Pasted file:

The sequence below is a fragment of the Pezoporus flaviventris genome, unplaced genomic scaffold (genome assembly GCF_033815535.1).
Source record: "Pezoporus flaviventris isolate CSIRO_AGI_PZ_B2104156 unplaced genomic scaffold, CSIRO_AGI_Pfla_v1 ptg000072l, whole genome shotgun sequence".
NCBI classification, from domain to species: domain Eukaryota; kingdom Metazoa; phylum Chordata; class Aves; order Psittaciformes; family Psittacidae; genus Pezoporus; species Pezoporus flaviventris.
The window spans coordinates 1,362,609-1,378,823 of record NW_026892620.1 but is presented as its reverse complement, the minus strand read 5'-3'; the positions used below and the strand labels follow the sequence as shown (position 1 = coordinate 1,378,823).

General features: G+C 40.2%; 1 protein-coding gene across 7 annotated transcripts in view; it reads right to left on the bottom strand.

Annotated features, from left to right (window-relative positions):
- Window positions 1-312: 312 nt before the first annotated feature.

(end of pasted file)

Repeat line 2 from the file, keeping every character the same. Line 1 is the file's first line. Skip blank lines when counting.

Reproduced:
Source record: "Pezoporus flaviventris isolate CSIRO_AGI_PZ_B2104156 unplaced genomic scaffold, CSIRO_AGI_Pfla_v1 ptg000072l, whole genome shotgun sequence".